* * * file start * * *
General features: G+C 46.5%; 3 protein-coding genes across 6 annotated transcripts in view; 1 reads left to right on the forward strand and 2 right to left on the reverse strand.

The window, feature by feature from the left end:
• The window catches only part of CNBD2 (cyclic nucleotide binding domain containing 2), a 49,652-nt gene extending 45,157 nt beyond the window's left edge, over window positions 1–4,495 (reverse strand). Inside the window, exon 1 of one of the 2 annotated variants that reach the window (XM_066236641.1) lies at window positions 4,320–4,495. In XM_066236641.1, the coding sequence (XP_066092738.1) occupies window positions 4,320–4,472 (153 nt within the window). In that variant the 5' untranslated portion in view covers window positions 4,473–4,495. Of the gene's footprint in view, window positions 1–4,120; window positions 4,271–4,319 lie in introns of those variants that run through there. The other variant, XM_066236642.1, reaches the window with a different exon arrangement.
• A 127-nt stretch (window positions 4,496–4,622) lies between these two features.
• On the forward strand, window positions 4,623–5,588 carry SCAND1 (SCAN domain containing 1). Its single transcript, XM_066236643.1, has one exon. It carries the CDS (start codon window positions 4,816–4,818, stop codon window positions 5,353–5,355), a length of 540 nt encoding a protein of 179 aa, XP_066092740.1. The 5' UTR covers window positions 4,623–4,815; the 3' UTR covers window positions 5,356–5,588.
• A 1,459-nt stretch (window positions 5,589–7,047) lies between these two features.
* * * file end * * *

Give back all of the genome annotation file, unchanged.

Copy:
General features: G+C 46.5%; 3 protein-coding genes across 6 annotated transcripts in view; 1 reads left to right on the forward strand and 2 right to left on the reverse strand.

The window, feature by feature from the left end:
• The window catches only part of CNBD2 (cyclic nucleotide binding domain containing 2), a 49,652-nt gene extending 45,157 nt beyond the window's left edge, over window positions 1–4,495 (reverse strand). Inside the window, exon 1 of one of the 2 annotated variants that reach the window (XM_066236641.1) lies at window positions 4,320–4,495. In XM_066236641.1, the coding sequence (XP_066092738.1) occupies window positions 4,320–4,472 (153 nt within the window). In that variant the 5' untranslated portion in view covers window positions 4,473–4,495. Of the gene's footprint in view, window positions 1–4,120; window positions 4,271–4,319 lie in introns of those variants that run through there. The other variant, XM_066236642.1, reaches the window with a different exon arrangement.
• A 127-nt stretch (window positions 4,496–4,622) lies between these two features.
• On the forward strand, window positions 4,623–5,588 carry SCAND1 (SCAN domain containing 1). Its single transcript, XM_066236643.1, has one exon. It carries the CDS (start codon window positions 4,816–4,818, stop codon window positions 5,353–5,355), a length of 540 nt encoding a protein of 179 aa, XP_066092740.1. The 5' UTR covers window positions 4,623–4,815; the 3' UTR covers window positions 5,356–5,588.
• A 1,459-nt stretch (window positions 5,589–7,047) lies between these two features.